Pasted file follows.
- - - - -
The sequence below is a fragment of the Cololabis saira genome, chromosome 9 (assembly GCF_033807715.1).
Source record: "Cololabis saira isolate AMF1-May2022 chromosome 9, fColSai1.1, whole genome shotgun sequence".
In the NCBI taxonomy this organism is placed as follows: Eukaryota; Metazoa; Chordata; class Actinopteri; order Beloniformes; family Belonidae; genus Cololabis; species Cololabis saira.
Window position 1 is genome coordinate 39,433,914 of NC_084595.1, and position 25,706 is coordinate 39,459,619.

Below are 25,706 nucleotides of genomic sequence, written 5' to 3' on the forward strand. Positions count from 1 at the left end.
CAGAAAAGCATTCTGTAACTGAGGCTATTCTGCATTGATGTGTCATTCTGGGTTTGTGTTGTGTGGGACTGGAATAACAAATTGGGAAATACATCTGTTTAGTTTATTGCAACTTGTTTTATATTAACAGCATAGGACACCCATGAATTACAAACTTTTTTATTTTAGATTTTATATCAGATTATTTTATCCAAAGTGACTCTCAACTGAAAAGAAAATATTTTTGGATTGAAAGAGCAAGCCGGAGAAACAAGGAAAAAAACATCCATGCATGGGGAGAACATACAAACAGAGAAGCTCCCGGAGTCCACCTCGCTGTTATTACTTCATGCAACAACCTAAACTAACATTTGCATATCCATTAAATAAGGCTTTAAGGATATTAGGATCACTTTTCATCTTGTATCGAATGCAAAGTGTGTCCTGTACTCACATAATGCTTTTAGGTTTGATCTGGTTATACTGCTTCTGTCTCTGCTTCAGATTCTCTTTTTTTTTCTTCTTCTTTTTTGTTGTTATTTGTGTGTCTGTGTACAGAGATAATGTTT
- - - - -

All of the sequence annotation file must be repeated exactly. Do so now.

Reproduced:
The sequence below is a fragment of the Cololabis saira genome, chromosome 9 (assembly GCF_033807715.1).
Source record: "Cololabis saira isolate AMF1-May2022 chromosome 9, fColSai1.1, whole genome shotgun sequence".
In the NCBI taxonomy this organism is placed as follows: Eukaryota; Metazoa; Chordata; class Actinopteri; order Beloniformes; family Belonidae; genus Cololabis; species Cololabis saira.
Window position 1 is genome coordinate 39,433,914 of NC_084595.1, and position 25,706 is coordinate 39,459,619.

Below are 25,706 nucleotides of genomic sequence, written 5' to 3' on the forward strand. Positions count from 1 at the left end.
CAGAAAAGCATTCTGTAACTGAGGCTATTCTGCATTGATGTGTCATTCTGGGTTTGTGTTGTGTGGGACTGGAATAACAAATTGGGAAATACATCTGTTTAGTTTATTGCAACTTGTTTTATATTAACAGCATAGGACACCCATGAATTACAAACTTTTTTATTTTAGATTTTATATCAGATTATTTTATCCAAAGTGACTCTCAACTGAAAAGAAAATATTTTTGGATTGAAAGAGCAAGCCGGAGAAACAAGGAAAAAAACATCCATGCATGGGGAGAACATACAAACAGAGAAGCTCCCGGAGTCCACCTCGCTGTTATTACTTCATGCAACAACCTAAACTAACATTTGCATATCCATTAAATAAGGCTTTAAGGATATTAGGATCACTTTTCATCTTGTATCGAATGCAAAGTGTGTCCTGTACTCACATAATGCTTTTAGGTTTGATCTGGTTATACTGCTTCTGTCTCTGCTTCAGATTCTCTTTTTTTTTCTTCTTCTTTTTTGTTGTTATTTGTGTGTCTGTGTACAGAGATAATGTTT